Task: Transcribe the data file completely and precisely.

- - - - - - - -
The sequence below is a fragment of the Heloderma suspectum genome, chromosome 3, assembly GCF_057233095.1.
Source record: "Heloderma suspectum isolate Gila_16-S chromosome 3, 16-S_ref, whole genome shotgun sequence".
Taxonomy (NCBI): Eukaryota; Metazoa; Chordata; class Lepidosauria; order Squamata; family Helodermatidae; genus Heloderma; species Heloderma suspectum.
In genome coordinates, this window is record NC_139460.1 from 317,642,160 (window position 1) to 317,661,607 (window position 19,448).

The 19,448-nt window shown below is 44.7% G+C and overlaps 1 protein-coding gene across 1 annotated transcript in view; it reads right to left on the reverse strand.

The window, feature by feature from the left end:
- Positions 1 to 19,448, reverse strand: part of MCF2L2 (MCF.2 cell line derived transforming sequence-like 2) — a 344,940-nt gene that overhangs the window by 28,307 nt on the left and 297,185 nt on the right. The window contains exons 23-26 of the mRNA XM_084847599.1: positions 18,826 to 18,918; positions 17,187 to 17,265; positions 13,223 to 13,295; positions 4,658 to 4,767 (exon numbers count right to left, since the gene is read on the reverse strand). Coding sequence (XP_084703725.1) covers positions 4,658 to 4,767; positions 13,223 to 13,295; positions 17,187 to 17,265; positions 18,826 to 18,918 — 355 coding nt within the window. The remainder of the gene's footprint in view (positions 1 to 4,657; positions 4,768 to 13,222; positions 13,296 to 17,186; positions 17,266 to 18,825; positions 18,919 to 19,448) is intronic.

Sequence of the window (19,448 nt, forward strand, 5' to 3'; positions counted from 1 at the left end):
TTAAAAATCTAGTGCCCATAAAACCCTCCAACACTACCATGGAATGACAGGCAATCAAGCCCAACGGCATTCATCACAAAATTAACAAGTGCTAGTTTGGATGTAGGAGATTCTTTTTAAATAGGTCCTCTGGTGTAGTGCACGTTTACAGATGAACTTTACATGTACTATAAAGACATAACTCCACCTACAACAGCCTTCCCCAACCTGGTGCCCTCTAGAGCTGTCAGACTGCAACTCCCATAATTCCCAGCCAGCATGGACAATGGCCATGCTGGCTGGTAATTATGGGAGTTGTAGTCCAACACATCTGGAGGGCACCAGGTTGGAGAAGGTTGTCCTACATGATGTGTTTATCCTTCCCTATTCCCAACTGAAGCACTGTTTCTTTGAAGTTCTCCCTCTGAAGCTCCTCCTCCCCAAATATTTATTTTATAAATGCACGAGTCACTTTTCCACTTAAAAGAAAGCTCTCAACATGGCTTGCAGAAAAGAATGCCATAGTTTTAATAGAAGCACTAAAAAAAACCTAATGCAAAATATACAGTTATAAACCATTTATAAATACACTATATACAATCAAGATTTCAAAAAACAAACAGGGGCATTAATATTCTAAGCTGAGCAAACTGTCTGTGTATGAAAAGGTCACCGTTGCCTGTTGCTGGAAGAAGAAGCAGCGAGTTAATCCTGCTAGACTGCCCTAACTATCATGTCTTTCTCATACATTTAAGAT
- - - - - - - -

The sequence below is a fragment of the Heloderma suspectum genome, chromosome 3, assembly GCF_057233095.1.
Source record: "Heloderma suspectum isolate Gila_16-S chromosome 3, 16-S_ref, whole genome shotgun sequence".
Taxonomy (NCBI): Eukaryota; Metazoa; Chordata; class Lepidosauria; order Squamata; family Helodermatidae; genus Heloderma; species Heloderma suspectum.
In genome coordinates, this window is record NC_139460.1 from 317,642,160 (window position 1) to 317,661,607 (window position 19,448).

The 19,448-nt window shown below is 44.7% G+C and overlaps 1 protein-coding gene across 1 annotated transcript in view; it reads right to left on the reverse strand.

The window, feature by feature from the left end:
- Positions 1 to 19,448, reverse strand: part of MCF2L2 (MCF.2 cell line derived transforming sequence-like 2) — a 344,940-nt gene that overhangs the window by 28,307 nt on the left and 297,185 nt on the right. The window contains exons 23-26 of the mRNA XM_084847599.1: positions 18,826 to 18,918; positions 17,187 to 17,265; positions 13,223 to 13,295; positions 4,658 to 4,767 (exon numbers count right to left, since the gene is read on the reverse strand). Coding sequence (XP_084703725.1) covers positions 4,658 to 4,767; positions 13,223 to 13,295; positions 17,187 to 17,265; positions 18,826 to 18,918 — 355 coding nt within the window. The remainder of the gene's footprint in view (positions 1 to 4,657; positions 4,768 to 13,222; positions 13,296 to 17,186; positions 17,266 to 18,825; positions 18,919 to 19,448) is intronic.

Sequence of the window (19,448 nt, forward strand, 5' to 3'; positions counted from 1 at the left end):
TTAAAAATCTAGTGCCCATAAAACCCTCCAACACTACCATGGAATGACAGGCAATCAAGCCCAACGGCATTCATCACAAAATTAACAAGTGCTAGTTTGGATGTAGGAGATTCTTTTTAAATAGGTCCTCTGGTGTAGTGCACGTTTACAGATGAACTTTACATGTACTATAAAGACATAACTCCACCTACAACAGCCTTCCCCAACCTGGTGCCCTCTAGAGCTGTCAGACTGCAACTCCCATAATTCCCAGCCAGCATGGACAATGGCCATGCTGGCTGGTAATTATGGGAGTTGTAGTCCAACACATCTGGAGGGCACCAGGTTGGAGAAGGTTGTCCTACATGATGTGTTTATCCTTCCCTATTCCCAACTGAAGCACTGTTTCTTTGAAGTTCTCCCTCTGAAGCTCCTCCTCCCCAAATATTTATTTTATAAATGCACGAGTCACTTTTCCACTTAAAAGAAAGCTCTCAACATGGCTTGCAGAAAAGAATGCCATAGTTTTAATAGAAGCACTAAAAAAAACCTAATGCAAAATATACAGTTATAAACCATTTATAAATACACTATATACAATCAAGATTTCAAAAAACAAACAGGGGCATTAATATTCTAAGCTGAGCAAACTGTCTGTGTATGAAAAGGTCACCGTTGCCTGTTGCTGGAAGAAGAAGCAGCGAGTTAATCCTGCTAGACTGCCCTAACTATCATGTCTTTCTCATACATTTAAGAT